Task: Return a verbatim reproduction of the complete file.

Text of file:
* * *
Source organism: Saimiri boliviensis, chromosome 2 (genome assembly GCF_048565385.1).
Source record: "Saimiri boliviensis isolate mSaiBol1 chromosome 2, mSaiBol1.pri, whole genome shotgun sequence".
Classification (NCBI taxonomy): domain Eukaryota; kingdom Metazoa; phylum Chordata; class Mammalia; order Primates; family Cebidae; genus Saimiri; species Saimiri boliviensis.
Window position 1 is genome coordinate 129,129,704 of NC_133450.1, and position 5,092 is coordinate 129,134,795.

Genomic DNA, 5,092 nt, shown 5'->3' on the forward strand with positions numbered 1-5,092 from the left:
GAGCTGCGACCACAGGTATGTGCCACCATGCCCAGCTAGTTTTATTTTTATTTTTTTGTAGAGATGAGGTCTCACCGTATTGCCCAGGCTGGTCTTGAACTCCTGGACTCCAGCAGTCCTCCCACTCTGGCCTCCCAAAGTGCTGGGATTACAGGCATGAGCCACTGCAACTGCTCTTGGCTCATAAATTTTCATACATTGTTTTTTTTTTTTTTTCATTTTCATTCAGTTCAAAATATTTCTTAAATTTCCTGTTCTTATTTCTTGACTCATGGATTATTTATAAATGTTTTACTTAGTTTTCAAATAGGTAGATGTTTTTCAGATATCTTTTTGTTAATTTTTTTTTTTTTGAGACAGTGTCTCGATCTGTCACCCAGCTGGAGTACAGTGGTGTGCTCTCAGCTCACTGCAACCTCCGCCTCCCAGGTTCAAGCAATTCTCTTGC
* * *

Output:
Source organism: Saimiri boliviensis, chromosome 2 (genome assembly GCF_048565385.1).
Source record: "Saimiri boliviensis isolate mSaiBol1 chromosome 2, mSaiBol1.pri, whole genome shotgun sequence".
Classification (NCBI taxonomy): domain Eukaryota; kingdom Metazoa; phylum Chordata; class Mammalia; order Primates; family Cebidae; genus Saimiri; species Saimiri boliviensis.
Window position 1 is genome coordinate 129,129,704 of NC_133450.1, and position 5,092 is coordinate 129,134,795.

Genomic DNA, 5,092 nt, shown 5'->3' on the forward strand with positions numbered 1-5,092 from the left:
GAGCTGCGACCACAGGTATGTGCCACCATGCCCAGCTAGTTTTATTTTTATTTTTTTGTAGAGATGAGGTCTCACCGTATTGCCCAGGCTGGTCTTGAACTCCTGGACTCCAGCAGTCCTCCCACTCTGGCCTCCCAAAGTGCTGGGATTACAGGCATGAGCCACTGCAACTGCTCTTGGCTCATAAATTTTCATACATTGTTTTTTTTTTTTTTTCATTTTCATTCAGTTCAAAATATTTCTTAAATTTCCTGTTCTTATTTCTTGACTCATGGATTATTTATAAATGTTTTACTTAGTTTTCAAATAGGTAGATGTTTTTCAGATATCTTTTTGTTAATTTTTTTTTTTTTGAGACAGTGTCTCGATCTGTCACCCAGCTGGAGTACAGTGGTGTGCTCTCAGCTCACTGCAACCTCCGCCTCCCAGGTTCAAGCAATTCTCTTGC